8.  Use the best word to describe the action – walking carefully could be substituted with tiptoed, being nervous could be substituted with fidgeting, biting the lip, etc.

9. Avoid using passive voice – we all heard this before. It slows the action and is one of the pet peeves of editors at publishing houses. Take a look at Cindy’s examples, they’re quite insightful if you have problems with this.

10. Make sure the dialogue in your novel sounds like your characters and not yourself- this is a mayor point in writing realistic dialogue. Keep the dialogue true to the character you portray otherwise it might come across as stifled and forced.

Other points I found helpful when editing is to check for repetitive words.  I use MS Word’s find function to highlight pronouns – you’d be amazed at how many you can eliminate in this way. You can also upload a section of your work to the Autocrit – program where it will give you the word-usage. YWriter5 has a function where it will tell you the word usage in a scene. The problem with seeing it only in one scene is that using the word once in a scene seems fine, until you remember that you have fifty or a hundred scenes all using the same word.

Watch out for problem words. These words are usually words you can delete without making a difference to the sentence. Words like down, around, away, back, almost, already, nearly, really, actually, quite, wanted to, started to, began to, tried to.

Another wonderful resource for writers is Bob Mayer’s 70 Solutions to Common Writing Mistakes.  You can obtain a copy of this by subscribing to the Writer’s Digest Newsletter. You could also do worse than check out their archive of articles on writing. In particular the articles pertaining to revision.

If you are stuck, the internet provides loads of useful information on writing and revising. Advise on actual editing your novel, however, seems a little harder to find. So, please share if you find a useful resource for self-editing your novel.

Thursday, February 9, 2012

Blogs and Books on the Craft of Writing


Every so often I stumble upon a blog with valuable information on writing and I realize that I have not even reached the tip of the iceberg in honing my writing craft. If you read every single blog and book about writing as a profession, you will have no time left to write the novel or non-fiction book. This is why finding a blog or blogs that keeps you on track without stealing your precious writing time, is important.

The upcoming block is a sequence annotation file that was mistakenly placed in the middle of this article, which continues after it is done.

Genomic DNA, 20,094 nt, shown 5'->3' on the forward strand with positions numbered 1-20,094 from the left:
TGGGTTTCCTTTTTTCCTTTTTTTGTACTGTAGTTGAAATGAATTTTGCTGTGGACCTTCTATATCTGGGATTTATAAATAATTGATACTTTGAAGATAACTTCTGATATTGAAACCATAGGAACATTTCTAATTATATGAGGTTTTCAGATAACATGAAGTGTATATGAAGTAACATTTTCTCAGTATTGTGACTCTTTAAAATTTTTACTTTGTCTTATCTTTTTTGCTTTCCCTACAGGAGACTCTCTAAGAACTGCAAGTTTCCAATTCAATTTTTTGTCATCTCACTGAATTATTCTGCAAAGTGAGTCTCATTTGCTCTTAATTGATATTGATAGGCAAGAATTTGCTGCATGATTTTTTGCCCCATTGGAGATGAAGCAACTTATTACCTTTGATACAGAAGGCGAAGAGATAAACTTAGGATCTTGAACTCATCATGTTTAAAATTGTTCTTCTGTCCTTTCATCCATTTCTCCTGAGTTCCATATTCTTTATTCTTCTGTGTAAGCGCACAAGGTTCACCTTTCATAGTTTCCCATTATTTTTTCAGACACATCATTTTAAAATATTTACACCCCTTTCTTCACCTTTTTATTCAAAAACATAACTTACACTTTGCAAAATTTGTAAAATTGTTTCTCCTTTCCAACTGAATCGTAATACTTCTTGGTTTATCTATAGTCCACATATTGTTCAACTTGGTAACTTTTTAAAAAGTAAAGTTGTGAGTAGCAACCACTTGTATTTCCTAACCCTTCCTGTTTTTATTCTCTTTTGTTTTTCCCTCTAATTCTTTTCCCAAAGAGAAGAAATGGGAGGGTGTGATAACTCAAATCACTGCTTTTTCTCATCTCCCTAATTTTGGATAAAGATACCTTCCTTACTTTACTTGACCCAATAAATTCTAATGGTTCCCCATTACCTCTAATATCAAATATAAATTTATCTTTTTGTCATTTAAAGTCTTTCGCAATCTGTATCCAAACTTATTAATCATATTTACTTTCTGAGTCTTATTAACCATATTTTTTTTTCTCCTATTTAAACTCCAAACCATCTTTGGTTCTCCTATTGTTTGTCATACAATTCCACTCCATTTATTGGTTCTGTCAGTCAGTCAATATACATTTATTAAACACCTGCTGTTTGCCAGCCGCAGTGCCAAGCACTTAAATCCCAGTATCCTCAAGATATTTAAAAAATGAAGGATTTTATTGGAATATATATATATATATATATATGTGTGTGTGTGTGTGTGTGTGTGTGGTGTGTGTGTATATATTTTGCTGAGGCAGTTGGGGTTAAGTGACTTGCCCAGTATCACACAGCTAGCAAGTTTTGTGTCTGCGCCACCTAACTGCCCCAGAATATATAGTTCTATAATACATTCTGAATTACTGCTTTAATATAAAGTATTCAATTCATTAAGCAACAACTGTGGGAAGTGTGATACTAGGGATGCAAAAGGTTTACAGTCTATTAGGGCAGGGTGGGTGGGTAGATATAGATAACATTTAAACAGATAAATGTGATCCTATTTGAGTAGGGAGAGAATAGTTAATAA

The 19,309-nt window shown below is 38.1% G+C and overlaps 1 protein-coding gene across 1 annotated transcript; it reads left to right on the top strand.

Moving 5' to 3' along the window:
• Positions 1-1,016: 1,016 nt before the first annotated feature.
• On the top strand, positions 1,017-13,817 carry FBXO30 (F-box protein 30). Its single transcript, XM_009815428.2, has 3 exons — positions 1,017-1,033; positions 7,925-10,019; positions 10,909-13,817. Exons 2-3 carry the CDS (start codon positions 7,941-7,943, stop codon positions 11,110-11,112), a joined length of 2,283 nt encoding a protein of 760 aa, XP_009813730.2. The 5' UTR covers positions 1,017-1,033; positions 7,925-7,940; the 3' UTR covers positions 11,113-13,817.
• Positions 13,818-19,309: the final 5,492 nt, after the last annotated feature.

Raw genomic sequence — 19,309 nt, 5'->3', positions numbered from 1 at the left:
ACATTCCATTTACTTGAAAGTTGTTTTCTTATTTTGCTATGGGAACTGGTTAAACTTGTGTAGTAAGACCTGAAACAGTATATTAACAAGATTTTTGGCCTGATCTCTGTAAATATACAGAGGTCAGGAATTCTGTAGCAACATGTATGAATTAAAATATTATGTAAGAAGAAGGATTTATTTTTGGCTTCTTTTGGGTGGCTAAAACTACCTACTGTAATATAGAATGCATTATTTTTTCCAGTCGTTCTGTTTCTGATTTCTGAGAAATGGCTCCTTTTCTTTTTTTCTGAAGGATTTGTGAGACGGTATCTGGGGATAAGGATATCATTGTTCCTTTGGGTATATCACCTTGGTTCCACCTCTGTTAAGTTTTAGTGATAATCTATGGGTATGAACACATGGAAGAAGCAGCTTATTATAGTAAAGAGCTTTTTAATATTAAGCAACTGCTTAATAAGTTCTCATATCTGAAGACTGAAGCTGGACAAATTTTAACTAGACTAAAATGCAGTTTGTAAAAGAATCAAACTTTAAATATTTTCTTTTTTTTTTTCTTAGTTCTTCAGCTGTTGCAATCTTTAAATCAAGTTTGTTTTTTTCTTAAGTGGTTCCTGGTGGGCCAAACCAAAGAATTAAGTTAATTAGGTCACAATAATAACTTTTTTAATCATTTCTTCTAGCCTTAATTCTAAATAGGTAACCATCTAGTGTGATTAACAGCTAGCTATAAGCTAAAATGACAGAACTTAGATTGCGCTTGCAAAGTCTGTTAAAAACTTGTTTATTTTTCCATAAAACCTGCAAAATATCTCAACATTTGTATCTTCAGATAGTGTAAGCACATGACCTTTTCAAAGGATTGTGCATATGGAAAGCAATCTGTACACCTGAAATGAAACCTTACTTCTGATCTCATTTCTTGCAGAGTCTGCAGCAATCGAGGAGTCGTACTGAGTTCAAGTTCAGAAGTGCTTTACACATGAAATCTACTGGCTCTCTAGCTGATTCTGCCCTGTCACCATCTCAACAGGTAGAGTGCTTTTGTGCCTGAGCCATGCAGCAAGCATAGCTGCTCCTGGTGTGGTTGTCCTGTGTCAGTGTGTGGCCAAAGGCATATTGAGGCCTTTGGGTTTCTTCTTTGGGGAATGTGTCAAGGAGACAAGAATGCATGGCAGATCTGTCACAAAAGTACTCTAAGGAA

Many people spend hours a day surfing the internet, trying to gather as much information as possible on how to write, what is acceptable, how to hook a publisher or agent to invest in their books, that they end up with little or no time to do the actual writing. Don’t get me wrong, you need to know all this stuff, but without the finished novel, polished to as close to perfection as you can get it, the information is useless. You need a book to sell in order to sell your product. You need a completed manuscript to compare to the books doling out advise on how to write before you know if you’ve made the mistakes.

In a society where time is a precious commodity, I found a couple of blogs and books that will help you manage your time better while still keeping up to date on the business of writing a book. This is personal preferences to me and what I felt was helpful without spending all my time in the learning mode.

As for blogs:

Kristen Lamb’s Warrior Writers must be my absolute favourite. Her posts are well researched, informative and written in an easy to read voice. Her eight part series on the structure of a novel is particularly informative and any writer would do well to read them.

Another blog I found particularly helpful is Writers Digest. This website posts hundreds of helpful articles and tips not just about writing, but about the whole writing industry. It is one of the sites every writer should visit regularly.

As for books:

Story Structure Architect by Victoria Lynn Schmidt is a good starting point. I found the book a little tedious to read(especially if you’ve just read a blog post from Kristin Lamb), but the information is invaluable. It sets out the different structures required for different genres as well as a little bit on handling conflict in the novel.

How to Write a Damn Good Novel by James N Frey and his subsequent books on writing remains my all time favourites. This author has the ability to set out the steps to writing excellent fiction in a no-nonsense voice and in terms that the layman (that’s me) can understand. Besides a good dictionary, these books are a must in my opinion. 

As I’ve stated above, writers don’t have hours a day to learn the craft – we need it to write. These books and blogs made my life a lot simpler